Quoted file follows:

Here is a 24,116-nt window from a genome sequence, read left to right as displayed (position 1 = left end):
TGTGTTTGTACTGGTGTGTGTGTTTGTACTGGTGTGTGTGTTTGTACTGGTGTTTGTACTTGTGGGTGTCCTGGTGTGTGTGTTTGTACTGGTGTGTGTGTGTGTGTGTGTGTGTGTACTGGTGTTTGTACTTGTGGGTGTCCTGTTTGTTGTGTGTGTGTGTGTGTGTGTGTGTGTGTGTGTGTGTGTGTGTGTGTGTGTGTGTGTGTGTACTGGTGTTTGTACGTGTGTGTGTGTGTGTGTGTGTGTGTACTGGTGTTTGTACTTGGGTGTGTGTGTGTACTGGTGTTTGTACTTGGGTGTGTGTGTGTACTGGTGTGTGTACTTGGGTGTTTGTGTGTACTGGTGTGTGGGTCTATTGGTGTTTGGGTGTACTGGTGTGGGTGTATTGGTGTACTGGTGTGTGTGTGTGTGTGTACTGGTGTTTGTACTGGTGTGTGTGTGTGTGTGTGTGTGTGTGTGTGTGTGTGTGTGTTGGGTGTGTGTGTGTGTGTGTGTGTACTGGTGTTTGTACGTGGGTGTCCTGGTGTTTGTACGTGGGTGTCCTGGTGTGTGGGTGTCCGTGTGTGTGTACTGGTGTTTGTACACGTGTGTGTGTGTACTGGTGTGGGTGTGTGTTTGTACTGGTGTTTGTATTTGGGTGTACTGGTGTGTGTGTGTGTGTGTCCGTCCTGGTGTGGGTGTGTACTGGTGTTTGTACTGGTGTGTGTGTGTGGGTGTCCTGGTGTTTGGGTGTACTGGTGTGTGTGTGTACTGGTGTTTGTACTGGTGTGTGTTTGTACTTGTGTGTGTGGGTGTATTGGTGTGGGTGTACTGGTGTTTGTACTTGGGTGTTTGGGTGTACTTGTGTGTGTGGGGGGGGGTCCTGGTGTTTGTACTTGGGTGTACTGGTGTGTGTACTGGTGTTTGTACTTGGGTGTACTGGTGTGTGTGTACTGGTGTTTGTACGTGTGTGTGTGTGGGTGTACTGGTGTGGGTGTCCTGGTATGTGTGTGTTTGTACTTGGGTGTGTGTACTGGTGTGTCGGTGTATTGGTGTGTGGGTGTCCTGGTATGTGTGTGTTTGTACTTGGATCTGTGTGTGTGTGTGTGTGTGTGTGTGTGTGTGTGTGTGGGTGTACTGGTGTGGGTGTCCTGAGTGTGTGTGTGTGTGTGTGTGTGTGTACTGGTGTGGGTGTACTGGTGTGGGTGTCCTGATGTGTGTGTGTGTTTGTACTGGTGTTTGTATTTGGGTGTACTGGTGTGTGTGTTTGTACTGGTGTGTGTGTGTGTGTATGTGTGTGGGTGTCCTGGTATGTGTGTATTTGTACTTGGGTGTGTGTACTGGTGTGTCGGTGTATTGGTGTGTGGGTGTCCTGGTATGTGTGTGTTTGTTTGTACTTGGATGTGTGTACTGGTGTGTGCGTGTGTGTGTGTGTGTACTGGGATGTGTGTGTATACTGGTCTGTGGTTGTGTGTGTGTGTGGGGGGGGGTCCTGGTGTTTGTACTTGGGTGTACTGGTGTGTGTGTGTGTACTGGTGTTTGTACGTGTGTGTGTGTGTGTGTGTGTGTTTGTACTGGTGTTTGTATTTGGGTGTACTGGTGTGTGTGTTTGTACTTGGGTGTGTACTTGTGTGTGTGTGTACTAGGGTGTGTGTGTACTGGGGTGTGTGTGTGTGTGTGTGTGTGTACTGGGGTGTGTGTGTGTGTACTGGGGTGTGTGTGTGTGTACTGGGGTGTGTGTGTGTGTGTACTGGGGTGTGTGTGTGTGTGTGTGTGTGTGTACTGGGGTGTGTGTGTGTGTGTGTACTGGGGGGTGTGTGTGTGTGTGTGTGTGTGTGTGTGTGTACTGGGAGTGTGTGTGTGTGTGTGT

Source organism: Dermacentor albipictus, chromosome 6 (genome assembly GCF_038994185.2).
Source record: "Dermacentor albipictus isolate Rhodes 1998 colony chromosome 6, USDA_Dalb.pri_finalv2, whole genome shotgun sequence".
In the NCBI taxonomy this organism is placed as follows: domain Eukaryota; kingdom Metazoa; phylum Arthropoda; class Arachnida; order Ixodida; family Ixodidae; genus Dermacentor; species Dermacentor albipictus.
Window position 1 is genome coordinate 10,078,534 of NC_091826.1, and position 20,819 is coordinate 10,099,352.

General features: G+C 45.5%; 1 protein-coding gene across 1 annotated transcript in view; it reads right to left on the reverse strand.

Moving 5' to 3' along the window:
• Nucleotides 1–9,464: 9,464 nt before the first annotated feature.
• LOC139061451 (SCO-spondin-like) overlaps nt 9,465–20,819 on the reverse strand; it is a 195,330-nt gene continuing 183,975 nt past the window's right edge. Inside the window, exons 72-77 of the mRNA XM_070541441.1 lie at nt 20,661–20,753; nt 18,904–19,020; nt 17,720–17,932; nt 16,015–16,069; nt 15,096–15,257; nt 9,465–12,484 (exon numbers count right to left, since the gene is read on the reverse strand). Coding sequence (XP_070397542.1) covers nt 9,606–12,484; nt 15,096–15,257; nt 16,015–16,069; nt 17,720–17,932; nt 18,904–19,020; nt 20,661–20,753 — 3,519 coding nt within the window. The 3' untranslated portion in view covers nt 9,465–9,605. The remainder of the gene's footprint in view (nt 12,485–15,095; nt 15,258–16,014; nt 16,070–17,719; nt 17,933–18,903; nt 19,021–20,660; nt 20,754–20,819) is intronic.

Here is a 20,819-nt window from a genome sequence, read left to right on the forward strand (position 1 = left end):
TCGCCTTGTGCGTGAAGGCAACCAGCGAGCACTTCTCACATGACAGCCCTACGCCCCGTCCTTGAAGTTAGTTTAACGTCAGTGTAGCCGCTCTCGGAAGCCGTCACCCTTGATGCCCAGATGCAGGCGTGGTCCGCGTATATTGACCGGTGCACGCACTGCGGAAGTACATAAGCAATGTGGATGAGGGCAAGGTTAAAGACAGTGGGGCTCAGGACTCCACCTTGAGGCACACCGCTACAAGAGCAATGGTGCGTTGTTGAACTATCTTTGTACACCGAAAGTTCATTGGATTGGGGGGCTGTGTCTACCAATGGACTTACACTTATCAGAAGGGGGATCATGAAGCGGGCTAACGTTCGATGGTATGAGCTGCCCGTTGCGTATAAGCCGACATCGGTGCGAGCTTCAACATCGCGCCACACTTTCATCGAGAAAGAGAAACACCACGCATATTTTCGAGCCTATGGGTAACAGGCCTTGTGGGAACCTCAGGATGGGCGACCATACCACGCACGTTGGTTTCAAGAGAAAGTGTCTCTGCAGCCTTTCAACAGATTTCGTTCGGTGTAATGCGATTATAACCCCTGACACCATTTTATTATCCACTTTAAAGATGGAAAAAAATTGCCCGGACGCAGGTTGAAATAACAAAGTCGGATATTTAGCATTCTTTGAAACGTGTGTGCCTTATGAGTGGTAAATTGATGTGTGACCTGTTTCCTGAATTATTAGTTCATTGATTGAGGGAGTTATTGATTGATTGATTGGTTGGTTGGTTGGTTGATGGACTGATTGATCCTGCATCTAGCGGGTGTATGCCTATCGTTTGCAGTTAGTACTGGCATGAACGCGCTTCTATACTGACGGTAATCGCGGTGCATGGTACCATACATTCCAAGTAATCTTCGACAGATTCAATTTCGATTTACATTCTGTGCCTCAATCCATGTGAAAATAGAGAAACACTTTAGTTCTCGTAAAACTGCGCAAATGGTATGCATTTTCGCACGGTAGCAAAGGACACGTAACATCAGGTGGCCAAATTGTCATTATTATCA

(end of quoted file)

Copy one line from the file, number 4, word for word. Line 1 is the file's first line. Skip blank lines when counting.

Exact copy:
Source record: "Dermacentor albipictus isolate Rhodes 1998 colony chromosome 6, USDA_Dalb.pri_finalv2, whole genome shotgun sequence".